Critique of a professional Code of Ethics
This section contains a summary of the ethical conduct for employees of MACPAC (The Mid-Atlantic Consolidated Patient Account Center).
As a departmental agency within the Department of Veterans Affairs in Ashville, North Carolina. MACPAC recently formed an ethics to revise the Fourteen Principles of Ethical Conduct (See appendix A). These principles form the core of the standard of ethical conduct for MACPAC personnel to follow.
The code of ethics is a set of guidelines as well as organization formulates to help its staff as well as management in the conduct of their actions in accordance with the primary values as well as ethical standards. Cooper (2012) argues, “Ethic’s laws generally…show more content… However the difference between a code of ethics and a code of conduct is often unclear in its usage, nonetheless there is a difference. A code of ethics is an attempt by an organization to codify the values within the organization by telling its employees of what is right and what is wrong as a guide to decision making. Often as a social or moral guide than a way of dictating behavior. Whereas, code of conduct are specific rules that outline specific practices and behaviors to be encouraged or prohibited. Jacobs states, “Code of ethics improves upon the quality of life, not only for themselves, also for members of their groups, organizations as well as societies” (Jacobs, 2013a). Both codes promote ethical behavior among members of a group as well as individuals. The need for employees of the organization to understand the difference between code of ethics and code of conduct is imperative. Therefore, applying a theoretical perspective can help to strengthen the codes…show more content… This is why rules are enforced. The rules only apply if other people follow them.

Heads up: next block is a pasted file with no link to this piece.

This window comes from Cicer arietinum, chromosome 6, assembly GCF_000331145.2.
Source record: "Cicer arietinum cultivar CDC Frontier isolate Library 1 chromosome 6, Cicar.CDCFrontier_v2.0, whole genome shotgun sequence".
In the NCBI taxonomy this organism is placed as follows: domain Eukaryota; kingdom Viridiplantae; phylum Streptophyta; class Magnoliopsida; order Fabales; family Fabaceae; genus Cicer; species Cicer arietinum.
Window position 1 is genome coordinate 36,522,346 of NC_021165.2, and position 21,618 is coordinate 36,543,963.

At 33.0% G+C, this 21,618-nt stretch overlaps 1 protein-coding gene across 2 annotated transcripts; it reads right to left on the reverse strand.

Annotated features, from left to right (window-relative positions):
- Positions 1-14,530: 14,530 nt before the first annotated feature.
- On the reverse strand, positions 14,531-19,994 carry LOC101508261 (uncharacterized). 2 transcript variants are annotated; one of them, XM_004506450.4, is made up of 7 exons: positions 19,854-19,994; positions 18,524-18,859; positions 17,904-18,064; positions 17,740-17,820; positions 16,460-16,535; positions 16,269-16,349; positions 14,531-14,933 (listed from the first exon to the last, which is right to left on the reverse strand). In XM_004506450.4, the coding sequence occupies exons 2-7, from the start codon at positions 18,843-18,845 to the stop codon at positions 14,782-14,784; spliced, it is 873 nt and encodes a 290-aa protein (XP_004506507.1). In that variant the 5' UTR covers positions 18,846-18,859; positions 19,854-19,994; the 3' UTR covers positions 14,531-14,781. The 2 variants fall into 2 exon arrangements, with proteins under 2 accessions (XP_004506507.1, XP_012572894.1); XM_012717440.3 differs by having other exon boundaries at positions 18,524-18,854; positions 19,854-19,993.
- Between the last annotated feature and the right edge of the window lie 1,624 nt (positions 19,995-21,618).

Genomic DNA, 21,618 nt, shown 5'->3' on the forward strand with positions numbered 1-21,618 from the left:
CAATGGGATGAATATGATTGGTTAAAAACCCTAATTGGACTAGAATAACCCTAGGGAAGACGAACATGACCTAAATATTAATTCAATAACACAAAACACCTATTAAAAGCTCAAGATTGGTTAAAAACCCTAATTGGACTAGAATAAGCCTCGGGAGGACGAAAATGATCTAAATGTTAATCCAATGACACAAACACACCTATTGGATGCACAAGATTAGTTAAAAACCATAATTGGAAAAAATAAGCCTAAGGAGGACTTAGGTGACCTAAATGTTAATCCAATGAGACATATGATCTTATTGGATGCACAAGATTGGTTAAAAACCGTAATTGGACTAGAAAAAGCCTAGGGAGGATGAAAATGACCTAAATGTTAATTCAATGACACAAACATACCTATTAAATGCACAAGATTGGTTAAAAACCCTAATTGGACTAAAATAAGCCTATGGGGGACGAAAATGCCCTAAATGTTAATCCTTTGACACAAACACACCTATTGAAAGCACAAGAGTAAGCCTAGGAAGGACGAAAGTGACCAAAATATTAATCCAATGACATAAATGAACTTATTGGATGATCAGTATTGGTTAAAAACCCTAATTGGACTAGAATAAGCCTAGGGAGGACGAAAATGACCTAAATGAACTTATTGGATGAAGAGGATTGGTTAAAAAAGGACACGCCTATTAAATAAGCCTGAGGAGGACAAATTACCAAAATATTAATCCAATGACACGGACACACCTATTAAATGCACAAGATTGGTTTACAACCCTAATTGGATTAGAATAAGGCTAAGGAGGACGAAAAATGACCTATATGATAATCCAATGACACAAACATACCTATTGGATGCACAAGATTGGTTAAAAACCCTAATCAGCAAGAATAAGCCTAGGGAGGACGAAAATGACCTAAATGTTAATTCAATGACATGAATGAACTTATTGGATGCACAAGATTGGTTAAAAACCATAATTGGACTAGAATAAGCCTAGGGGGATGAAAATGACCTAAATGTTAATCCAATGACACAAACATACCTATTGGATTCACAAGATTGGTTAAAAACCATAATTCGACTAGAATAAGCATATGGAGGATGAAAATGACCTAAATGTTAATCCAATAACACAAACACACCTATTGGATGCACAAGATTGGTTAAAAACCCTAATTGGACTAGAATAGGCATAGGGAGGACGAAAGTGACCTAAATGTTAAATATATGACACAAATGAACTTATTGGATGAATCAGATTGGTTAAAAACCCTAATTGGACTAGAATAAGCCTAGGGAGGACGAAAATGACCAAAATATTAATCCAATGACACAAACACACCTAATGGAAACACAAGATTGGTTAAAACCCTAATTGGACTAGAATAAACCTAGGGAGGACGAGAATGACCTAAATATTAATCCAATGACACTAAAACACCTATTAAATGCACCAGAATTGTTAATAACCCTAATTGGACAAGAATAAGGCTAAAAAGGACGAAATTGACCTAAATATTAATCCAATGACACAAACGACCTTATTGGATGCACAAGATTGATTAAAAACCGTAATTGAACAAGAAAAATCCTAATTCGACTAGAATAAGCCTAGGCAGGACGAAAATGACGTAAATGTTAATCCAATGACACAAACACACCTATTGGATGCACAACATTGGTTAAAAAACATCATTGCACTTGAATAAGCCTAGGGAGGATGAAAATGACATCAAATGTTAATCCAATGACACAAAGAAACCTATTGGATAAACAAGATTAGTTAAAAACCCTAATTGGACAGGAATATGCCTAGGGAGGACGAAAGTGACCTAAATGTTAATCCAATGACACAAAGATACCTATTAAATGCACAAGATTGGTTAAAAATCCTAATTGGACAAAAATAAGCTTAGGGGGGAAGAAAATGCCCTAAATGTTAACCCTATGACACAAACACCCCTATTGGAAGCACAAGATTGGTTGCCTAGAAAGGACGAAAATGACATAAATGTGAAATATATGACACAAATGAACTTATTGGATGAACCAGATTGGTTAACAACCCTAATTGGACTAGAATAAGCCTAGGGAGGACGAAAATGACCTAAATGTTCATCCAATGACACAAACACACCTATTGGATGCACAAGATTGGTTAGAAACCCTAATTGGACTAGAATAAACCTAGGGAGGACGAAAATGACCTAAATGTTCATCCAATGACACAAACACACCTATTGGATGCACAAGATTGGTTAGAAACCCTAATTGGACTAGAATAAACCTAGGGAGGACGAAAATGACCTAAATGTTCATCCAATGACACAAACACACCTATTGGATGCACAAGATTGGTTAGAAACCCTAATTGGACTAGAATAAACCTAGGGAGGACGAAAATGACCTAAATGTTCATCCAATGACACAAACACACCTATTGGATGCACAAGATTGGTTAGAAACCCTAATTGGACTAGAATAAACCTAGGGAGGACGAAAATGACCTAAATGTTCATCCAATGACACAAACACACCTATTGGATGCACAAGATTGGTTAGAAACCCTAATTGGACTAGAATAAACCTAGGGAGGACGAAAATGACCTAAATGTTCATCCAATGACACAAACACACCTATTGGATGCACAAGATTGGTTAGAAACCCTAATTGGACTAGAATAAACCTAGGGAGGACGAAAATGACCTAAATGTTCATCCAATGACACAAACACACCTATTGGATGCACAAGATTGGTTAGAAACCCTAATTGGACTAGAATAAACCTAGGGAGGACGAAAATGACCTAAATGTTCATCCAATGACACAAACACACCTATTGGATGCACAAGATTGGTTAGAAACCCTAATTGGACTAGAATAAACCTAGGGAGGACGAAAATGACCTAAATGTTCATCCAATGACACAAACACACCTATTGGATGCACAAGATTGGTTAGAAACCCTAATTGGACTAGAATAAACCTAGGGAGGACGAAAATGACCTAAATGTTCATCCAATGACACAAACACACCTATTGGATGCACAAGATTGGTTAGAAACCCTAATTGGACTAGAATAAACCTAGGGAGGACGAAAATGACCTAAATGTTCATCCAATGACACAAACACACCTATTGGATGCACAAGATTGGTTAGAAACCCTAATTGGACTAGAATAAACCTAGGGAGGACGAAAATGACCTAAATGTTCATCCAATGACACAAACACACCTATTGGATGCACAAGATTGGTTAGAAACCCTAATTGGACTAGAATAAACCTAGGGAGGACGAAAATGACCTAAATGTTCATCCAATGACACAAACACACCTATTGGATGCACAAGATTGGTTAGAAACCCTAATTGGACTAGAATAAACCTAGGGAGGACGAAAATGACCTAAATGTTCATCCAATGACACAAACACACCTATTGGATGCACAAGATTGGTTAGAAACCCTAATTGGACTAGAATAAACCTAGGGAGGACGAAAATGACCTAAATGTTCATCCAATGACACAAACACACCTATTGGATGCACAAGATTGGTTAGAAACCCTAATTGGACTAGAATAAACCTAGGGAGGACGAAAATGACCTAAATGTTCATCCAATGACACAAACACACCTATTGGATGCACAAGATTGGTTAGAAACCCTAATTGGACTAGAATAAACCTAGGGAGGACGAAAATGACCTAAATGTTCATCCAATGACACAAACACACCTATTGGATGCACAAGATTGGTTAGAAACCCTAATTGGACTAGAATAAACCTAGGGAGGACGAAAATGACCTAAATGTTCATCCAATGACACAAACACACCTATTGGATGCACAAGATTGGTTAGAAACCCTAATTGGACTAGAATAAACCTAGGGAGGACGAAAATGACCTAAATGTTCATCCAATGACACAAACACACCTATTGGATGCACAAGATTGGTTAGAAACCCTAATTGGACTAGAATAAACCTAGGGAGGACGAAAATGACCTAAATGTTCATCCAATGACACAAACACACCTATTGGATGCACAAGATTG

• Morality is impartial, that there is no greater weight to their own interest than in the interest of others. Moreover the awareness that they will not expect others to follow where rational people will not agree to rules so demanding others won’t follow them.
When an ethical agent is trying to identify the utmost ethical decision they must look at the consequences of the available alternatives. If they have exhausted all options while using reason and deliberation, afterwards their decision works out poorly, they still deserve ethical credit for trying.
Classical Utilitarianism as stated by Rachels and Rachels (2015), can be summed up in three principles;
1. The morality of an action depends solely on the consequences of the action; nothing else matters.
2. An action’s consequences matter only insofar as they involve the greater or lesser happiness of